Contractor rates of pay
As mentioned previously, many people decide to become self-employed due to the fact that a contractor can often command much higher rates compared to their permanent counterparts.
And, when you consider that a contractor is not entitled to certain benefits such as holiday and sick pay, this only seems fair.
There’s also the fact that a contractor has usually dedicated themselves to a particular skill, which means that it is likely that they are both highly skilled and experienced in their field.
To read more about the benefits of contracting, read our Permanent vs Contracting page.
Daily, hourly or fixed rate?
When it comes to rates of pay, you need to think about whether you want to charge a daily, hourly or fixed rate.
This might change with each project, or you might have a client that has a preference, but ultimately you need to ensure that you’re getting paid a fair wage for your work.
There are advantages and disadvantages to each method:
A daily rate can be the easier option for both the contractor and the client in the sense that the contractor will have a better idea of how much they’ll be earning for a project and the client will also know how much they’ll be spending, which will help them from a budgeting point of view.
A contractor can also often charge more when it comes to a daily rate compared to an hourly one.
However, it’s worth being aware that if the client asks for additional work to be done within those days, which could essentially be seen as ‘over-time’, the contractor could miss out financially.
An hourly rate can benefit a contractor if a project takes longer than expected, but it can become an issue should a client limit the number of hours that a contractor works on a project in order to cut their costs.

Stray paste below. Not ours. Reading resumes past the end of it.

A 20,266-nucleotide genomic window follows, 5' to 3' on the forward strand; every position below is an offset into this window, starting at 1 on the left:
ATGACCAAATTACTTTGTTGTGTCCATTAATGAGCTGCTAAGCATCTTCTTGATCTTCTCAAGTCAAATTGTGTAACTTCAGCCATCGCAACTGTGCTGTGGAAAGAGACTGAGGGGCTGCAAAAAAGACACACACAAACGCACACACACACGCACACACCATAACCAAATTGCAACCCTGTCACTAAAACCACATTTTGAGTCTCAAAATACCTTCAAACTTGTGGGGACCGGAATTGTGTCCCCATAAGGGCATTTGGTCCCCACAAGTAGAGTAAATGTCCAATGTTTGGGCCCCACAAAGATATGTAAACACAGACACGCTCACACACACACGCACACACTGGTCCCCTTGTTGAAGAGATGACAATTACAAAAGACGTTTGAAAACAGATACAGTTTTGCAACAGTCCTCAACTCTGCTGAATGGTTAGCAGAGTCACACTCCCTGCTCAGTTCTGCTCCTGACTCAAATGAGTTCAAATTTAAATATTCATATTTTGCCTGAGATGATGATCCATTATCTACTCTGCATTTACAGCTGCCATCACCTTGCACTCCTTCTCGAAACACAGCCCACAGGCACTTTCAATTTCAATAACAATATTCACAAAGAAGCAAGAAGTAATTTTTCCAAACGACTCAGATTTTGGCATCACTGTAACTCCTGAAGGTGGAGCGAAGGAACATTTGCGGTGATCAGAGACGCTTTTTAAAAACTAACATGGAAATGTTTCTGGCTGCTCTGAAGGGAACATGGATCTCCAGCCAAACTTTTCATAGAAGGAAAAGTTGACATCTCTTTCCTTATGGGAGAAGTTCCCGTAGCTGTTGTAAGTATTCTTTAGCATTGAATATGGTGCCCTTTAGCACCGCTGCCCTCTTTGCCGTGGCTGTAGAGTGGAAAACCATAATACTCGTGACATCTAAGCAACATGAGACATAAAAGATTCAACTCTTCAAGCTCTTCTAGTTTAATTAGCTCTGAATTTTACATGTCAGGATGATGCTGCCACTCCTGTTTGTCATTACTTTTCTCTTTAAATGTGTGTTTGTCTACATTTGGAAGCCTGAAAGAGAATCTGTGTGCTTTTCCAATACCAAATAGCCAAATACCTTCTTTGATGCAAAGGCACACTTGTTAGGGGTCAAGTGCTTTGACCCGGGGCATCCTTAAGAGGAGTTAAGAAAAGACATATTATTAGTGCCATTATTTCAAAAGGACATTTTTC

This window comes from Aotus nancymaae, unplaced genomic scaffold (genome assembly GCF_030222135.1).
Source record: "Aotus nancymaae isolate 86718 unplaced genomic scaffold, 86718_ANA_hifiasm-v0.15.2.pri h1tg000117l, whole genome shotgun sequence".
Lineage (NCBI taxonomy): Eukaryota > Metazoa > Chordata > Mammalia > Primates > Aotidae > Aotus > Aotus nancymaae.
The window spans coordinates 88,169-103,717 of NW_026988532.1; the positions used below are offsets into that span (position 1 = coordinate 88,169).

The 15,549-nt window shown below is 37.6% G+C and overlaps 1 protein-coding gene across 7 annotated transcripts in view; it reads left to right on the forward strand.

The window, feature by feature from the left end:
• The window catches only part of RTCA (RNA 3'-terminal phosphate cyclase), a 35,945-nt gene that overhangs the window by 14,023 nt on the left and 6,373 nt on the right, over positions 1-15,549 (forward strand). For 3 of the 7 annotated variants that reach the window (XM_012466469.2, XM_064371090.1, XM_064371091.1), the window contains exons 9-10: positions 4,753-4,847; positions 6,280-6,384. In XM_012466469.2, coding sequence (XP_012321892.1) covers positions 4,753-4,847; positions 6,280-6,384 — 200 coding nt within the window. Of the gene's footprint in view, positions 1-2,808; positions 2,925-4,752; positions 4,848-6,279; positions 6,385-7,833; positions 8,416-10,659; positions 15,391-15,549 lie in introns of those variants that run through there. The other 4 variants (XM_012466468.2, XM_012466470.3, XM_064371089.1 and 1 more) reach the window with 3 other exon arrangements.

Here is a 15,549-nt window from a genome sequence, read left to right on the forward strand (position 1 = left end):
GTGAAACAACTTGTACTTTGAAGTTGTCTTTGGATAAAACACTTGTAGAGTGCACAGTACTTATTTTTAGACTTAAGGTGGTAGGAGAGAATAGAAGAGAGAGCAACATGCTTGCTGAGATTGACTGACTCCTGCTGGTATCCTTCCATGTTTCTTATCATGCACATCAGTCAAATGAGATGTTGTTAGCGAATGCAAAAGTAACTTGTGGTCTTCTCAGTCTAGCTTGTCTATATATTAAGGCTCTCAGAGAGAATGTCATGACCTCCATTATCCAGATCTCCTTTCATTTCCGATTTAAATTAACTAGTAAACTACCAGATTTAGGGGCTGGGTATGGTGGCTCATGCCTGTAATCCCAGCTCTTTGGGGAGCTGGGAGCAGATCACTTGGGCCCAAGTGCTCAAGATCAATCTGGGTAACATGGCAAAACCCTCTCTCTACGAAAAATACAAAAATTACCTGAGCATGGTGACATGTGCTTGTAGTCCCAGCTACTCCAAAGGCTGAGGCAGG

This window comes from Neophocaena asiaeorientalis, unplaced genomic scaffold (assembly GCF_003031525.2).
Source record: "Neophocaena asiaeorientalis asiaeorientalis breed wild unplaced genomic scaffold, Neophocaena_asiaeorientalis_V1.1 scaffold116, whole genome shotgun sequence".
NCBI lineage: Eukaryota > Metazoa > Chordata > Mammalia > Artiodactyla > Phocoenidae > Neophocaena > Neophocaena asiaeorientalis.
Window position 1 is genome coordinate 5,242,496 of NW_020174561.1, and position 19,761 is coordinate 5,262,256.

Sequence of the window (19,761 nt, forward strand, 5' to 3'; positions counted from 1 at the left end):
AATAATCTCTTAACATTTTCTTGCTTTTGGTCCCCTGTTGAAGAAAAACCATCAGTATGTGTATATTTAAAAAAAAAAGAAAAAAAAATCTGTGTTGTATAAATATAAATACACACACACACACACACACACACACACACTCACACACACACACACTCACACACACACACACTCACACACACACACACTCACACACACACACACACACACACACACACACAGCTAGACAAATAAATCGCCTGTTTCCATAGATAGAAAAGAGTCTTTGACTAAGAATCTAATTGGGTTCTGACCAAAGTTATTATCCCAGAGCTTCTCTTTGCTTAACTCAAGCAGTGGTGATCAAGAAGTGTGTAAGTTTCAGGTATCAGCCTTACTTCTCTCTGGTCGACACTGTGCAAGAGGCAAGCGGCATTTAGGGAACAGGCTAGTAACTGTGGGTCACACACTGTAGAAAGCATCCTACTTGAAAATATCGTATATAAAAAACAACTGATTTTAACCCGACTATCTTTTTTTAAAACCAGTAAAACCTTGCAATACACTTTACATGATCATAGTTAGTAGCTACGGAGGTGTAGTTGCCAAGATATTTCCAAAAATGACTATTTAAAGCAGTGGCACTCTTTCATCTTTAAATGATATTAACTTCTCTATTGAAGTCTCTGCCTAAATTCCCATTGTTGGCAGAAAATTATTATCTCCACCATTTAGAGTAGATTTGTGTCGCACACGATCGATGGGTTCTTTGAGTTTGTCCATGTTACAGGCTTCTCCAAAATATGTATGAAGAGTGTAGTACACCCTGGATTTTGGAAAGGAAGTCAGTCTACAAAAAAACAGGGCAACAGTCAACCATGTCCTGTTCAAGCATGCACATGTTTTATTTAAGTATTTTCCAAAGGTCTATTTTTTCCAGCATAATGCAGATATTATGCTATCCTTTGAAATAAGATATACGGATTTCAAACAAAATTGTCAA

A fixed rate means that you know exactly how much you’ll be earning for a project, however, when setting this rate, you have to really think about how long a project will take, as you could find it takes longer than expected meaning you’re potentially being underpaid.
So how much should I charge?
There are many factors to consider when setting your rates of pay, for example, the amount of experience you have, not only in your field but with the number of businesses you’ve worked with.
There’s location to look at, for example, London rates are much higher due to the cost of living being greater in this area.
How in demand are your skills? How much are other IT contractors in your field charging?
These are all questions to ask yourself when considering your rates of pay.
A recent report (2023), compiled by Technojobs, looking at current top IT contractor jobs and the average daily rates might help to give you some idea of what others in your field are charging:
- Applications support engineer – average daily rate is £550
- Cybersecurity consultant – £550
- Data analyst – £400
- Embedded software engineer – £500
- DevOps engineer – £580
- IT support – £170
- Risk manager – £650
- Design engineer – £500
- Business analyst – £490
- Cloud engineer – £500
Read our Accountancy Services for IT Contractors for information on what we can offer you as a contractor working in the technology sector.
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